The doge of Verona's only daughter, she had been under guard half of her life from a father determined to protect her virtue. In 1637, she began receiving love notes, one of which was intercepted by her father. He charged his man Duncan MacLeod with the 'disposal' of the would be lover in a prefereably painful manner. Arianna swore that there was no man, but her father confronted her with the love poem, and she fled from his wrath.
MacLeod waited until Arianna slipped out of her father's palazzo and followed her to her rendezvous with the would be lover, a hired man for the doge's rivals, an Englishman called Hugh Fitzcairn, only to discover a fellow Immortal. Never keen on killing the man for writing love notes, the two reached an accord, and Fitzcairn swore not to go to the doge's palazzo again.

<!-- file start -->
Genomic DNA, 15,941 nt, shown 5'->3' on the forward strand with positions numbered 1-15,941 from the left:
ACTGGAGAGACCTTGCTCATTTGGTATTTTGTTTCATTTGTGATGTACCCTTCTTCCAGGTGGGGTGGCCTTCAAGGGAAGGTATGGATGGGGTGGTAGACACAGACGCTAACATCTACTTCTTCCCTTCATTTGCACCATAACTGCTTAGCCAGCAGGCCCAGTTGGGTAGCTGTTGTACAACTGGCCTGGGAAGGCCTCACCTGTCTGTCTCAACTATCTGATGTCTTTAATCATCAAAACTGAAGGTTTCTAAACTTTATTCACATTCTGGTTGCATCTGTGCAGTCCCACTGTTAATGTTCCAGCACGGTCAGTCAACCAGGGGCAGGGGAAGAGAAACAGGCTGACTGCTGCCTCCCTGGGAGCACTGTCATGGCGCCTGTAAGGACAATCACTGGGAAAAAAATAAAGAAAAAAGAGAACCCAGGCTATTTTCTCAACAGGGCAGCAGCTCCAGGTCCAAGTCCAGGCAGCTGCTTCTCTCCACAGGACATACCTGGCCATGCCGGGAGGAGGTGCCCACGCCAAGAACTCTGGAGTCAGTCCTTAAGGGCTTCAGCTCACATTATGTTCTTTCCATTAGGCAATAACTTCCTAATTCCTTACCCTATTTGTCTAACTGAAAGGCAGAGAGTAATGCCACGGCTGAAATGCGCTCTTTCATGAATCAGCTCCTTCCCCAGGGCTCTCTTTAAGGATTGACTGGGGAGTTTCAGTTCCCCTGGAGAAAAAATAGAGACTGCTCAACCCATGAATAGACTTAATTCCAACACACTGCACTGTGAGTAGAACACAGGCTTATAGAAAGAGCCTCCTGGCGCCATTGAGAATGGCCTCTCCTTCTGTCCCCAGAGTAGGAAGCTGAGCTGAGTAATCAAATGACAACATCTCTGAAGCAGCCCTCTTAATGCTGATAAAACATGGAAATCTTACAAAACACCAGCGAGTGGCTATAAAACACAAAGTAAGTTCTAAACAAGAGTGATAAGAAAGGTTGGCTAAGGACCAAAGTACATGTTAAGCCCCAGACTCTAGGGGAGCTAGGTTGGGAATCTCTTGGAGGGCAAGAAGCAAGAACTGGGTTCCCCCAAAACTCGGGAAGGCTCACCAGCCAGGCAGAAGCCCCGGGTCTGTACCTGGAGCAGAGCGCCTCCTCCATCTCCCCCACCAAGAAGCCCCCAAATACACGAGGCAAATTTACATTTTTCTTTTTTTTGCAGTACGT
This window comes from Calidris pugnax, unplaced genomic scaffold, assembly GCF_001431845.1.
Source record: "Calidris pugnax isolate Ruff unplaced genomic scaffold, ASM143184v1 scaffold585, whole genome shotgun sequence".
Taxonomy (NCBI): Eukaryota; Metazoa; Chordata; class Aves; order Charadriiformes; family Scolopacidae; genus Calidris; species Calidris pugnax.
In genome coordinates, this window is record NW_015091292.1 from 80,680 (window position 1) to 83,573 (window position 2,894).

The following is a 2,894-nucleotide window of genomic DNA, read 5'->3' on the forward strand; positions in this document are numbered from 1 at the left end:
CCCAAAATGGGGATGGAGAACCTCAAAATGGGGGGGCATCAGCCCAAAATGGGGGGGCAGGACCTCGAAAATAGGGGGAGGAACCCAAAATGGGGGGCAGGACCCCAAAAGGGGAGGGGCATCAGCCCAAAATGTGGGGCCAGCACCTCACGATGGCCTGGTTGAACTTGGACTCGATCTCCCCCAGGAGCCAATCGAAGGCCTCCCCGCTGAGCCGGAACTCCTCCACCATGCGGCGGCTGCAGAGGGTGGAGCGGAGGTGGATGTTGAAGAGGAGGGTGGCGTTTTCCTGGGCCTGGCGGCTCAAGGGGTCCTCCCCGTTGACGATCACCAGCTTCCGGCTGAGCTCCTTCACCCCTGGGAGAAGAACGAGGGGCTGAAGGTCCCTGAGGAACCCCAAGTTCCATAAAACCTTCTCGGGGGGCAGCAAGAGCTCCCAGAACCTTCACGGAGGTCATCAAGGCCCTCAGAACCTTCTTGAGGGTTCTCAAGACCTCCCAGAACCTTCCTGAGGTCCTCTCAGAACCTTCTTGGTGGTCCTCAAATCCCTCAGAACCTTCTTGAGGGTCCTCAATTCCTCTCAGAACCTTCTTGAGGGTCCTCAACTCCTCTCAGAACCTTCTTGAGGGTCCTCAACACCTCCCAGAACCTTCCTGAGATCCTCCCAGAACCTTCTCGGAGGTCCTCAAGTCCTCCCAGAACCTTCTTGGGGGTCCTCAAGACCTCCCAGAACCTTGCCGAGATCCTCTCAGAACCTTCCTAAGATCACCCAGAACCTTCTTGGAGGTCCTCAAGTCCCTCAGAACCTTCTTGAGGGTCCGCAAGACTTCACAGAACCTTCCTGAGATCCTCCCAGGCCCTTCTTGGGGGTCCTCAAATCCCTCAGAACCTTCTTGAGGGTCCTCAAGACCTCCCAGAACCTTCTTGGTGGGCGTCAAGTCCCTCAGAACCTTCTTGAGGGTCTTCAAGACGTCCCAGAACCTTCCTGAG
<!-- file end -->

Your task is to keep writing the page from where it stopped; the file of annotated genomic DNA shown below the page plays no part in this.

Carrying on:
When MacLeod was later called before the doge, he was informed that Arianna has left the palazzo to go to the Englishman. MacLeod was ordered to retrieve her and kill the man who had taken her virtue.He pulled Fitzcairn unceremoniously out of bed and accused him of breaking his word. Fitz protested his innocence, saying that Arianna had come to him, and he could not possibly turn away a prince's daughter. MacLeod asked why he had to take her innocence, to which Fitz replied, "There was none to take! I am old enough to know a virgin when I meet one...she even showed me a thing or two!"
MacLeod reacted with disbelief, saying she had spent her life under guard. Fitz agreed that she had, "By fair haired young men the prince thought he could trust!"
MacLeod made Arianna dress and rushed her out of Fitzcairn's rooms in order to take her home, but they were intercepted by her father's men who had come to execute Fitzcairn. MacLeod called the right of duel, and Arianna watched as the two men dueled. When Fitzcairn was run through, she protested wordlessly, but was then hustled away from the plaza.